> Different origins using pre-shared keys should have different keys with
> different identities.
> ůMark
> [1]


While not trying to be dismissive, it remains unclear to me why you
feel that the application-specific, context-specific unique identifier
needs to be more special than any other pre-provisioned attribute.

As I understand your response, it's primarily (solely?) focused on
pre-provisioned keys, which are already an implementation-specific
detail that is not going to be common across user agents, and is thus
inherently non-portable to begin with.

That said, is there any reason why such an ID needs to be any
different from any other pre-provisioned attribute? Is this really a
question about unique IDs (as has been framed by yourself and Mitch
several times), or can your need simply be addressed by having
whomever is doing the pre-provisioning of keys (an industry and
application-specific act) also provision those attributes?

I'd like to focus on this specific point, since I strongly feel the
needs you have identified are already readily addressed by the spec,
and what you're wanting to do is already possible, and without having
to introduce any special handling for pre-provisioned keys, nor
require any language changes to the spec.

To be completely unambiguous: pre-provisioned keys are inherently
implementation specific, and thus I believe any attempt to define a
common nomenclature for them is fatally flawed.

Assume we resolve ISSUE-17 and agree that, indeed, it's necessary to
have a specific attribute store for keys (for which the only use case
I seems to be pre-provisioned keys...). As discussed previously, the
KeyAttributes interface ( )
fully supports read-only properties. That's why explicit
getters/setters were defined, since WebIDL makes it clear that any
accesses will be redirected through these getters/setters ( ) and that they need not support the

Possible ways that Netflix can do what they want without a spec change:
* Presume a pre-provisioned Master Key (MK) which is secret from all
* Goal is a pre-provisioned Origin Key (OK), which is origin-specific

Option 1: Implicit keys on demand:
  - When the UA navigates to one of the authorized origins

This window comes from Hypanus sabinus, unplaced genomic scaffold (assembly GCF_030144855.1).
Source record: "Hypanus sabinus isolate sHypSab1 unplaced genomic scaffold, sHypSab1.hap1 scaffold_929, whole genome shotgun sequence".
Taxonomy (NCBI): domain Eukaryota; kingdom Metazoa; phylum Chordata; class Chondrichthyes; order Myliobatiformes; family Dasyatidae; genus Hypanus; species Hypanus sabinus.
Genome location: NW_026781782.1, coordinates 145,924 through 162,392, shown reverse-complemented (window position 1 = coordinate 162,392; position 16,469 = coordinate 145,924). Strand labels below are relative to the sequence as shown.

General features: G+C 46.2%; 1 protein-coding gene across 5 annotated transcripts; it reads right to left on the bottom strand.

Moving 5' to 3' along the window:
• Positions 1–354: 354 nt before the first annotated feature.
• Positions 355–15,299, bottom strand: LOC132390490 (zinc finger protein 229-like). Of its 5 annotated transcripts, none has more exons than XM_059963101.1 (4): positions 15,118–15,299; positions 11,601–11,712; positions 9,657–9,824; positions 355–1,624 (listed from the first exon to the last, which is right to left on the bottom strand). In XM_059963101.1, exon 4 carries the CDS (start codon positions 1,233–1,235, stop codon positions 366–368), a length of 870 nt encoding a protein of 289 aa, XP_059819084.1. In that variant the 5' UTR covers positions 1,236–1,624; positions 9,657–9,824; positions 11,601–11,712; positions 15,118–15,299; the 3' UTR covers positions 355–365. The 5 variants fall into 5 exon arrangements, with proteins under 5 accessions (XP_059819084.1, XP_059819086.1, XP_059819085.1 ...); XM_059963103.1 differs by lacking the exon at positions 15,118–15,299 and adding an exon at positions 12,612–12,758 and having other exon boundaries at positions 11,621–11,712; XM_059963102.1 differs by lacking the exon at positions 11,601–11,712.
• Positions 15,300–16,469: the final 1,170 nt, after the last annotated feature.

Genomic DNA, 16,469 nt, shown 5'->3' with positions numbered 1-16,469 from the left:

- If an OK does not yet exist, generate one
      - Pre-provision an attribute/value pair with "MKID" and the ID
of the master key
      - Pre-provision an attribute/value pair with "OKID" and whatever
industry-specific origin key
    - Expose it via window.crypto.keys
Option 2: Explicit key derivation
  - When the UA navigates to one of the authorized origins
    - Expose the MK as a handle via window.crypto.keys
    - Implement a custom key derivation mechanism ("Netflix-TV-keys")
    - Have your application request that a key be derived from the MK
    - The user agent performs the following steps:
      - Take the origin of the currently executing script (which all
UAs must track anyways), and feed that as input into your derivation
scheme. Thus, it's *never* necessary the application provide it
      - Derive the OK from the MK
      - On the generated OK, set the OKID and MKID as appropriate
      - Return the OK to the application
     - The key is now available to the application, and may be
available later via window.crypto.keys (if the caller requested the OK
be persistent)

Again, pre-provisioned keys are user-agent specific. There is no way
to have pre-provisioned keys to universally work across user agents,
since that universally assumes the same key storage and access APIs,
which is simply impossible. So your user agent can do whatever it
wants - because it's the only one who understands this concept.

Received on Tuesday, 21 August 2012 18:27:44 UTC